The 2008 ice storm that knocked out power for millions in the Northeast left a big impression on public utilities like Eversource. Thousands of their New Hampshire customers were in the dark for days or weeks. Spokesman Martin Murray says they don't want a repeat of that anytime soon.

"We've spent enormous sums of money strengthening our infrastructure to enhance its resiliency and reliability," Murray told NHPR's Annie Ropeik.

That's meant installing stronger utility poles, trimming trees more aggressively, and adding new technology that helps workers isolate the cause of an outage, and reroute power more quickly to the people around it.

Eversource has called up 400 line and tree workers and contractors to respond to this storm.

Flights canceled at Manchester airport

All flights at the Manchester-Boston Regional Airport have been canceled for the rest of the day.

Spokesman for the Manchester Airport Tom Malafronte  says crews are out plowing the runway for its first arrival flights later this evening. But those flights are still uncertain.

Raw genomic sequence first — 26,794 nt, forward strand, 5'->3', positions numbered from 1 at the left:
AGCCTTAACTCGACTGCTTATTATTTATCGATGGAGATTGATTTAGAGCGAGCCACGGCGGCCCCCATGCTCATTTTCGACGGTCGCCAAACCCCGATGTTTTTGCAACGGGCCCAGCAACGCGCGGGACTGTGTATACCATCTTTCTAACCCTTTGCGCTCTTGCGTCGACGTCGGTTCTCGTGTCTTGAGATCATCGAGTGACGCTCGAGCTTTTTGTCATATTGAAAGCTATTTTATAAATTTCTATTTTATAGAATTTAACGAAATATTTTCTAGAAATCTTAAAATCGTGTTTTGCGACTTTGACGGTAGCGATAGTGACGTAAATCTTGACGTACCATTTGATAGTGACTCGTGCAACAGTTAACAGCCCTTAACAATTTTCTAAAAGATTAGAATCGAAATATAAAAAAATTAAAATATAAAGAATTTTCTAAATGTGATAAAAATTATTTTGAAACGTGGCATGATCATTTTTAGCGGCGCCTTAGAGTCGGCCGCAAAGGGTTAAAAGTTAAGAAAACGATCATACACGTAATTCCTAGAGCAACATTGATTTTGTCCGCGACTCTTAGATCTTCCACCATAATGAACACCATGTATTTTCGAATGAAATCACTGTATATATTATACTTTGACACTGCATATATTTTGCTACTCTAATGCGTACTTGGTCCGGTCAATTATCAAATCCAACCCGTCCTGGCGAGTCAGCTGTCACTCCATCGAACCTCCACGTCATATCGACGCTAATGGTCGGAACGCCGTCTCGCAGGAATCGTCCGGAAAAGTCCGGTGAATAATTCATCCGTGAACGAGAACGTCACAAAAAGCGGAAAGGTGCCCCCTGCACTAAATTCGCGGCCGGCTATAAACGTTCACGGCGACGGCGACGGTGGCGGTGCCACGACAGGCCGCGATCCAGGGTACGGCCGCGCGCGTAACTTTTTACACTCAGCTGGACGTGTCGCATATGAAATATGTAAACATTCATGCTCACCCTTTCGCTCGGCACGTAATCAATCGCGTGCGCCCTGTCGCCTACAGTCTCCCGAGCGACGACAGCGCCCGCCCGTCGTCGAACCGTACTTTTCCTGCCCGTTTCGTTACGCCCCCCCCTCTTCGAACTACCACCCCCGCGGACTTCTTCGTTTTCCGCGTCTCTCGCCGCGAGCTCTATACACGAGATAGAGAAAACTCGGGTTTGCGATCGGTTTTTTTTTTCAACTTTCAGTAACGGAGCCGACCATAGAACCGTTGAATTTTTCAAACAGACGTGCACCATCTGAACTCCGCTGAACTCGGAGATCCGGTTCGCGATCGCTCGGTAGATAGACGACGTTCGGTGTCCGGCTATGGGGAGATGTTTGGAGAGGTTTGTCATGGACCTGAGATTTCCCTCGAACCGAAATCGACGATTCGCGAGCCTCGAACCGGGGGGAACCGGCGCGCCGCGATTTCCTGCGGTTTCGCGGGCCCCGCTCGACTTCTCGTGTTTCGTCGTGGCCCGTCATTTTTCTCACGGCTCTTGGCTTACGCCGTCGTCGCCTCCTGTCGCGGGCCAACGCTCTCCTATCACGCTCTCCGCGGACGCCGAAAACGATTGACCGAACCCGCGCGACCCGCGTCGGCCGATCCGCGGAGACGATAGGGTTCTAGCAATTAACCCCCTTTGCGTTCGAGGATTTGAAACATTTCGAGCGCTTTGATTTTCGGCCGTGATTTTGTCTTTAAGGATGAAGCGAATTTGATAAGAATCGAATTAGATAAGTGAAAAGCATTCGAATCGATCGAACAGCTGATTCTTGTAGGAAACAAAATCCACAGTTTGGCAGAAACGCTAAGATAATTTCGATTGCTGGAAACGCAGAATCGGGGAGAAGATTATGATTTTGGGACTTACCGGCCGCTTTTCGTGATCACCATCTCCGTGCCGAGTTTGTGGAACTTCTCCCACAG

“If we don’t get the inbound flights tonight it’s going to impact the departures in the morning so the best advice is to contact their airline and check their flight status before they come out to the airport to make sure it’s still operating.”

Malafronte advises passengers to prepare for long lines and delays due to today’s cancellations.

Thursday, 3:00 PM: 

Floods surge on the Seacoast

The blizzard is bringing flooding to some parts of the Seacoast. The heavy winds and high-tide earlier today combined to cause flooding on some streets in Portsmouth, and on some parts of coastal route 1A in Hampton and Rye.

Watch: NHPR's Dan Tuohy captured conditions in Rye Beach this afternoon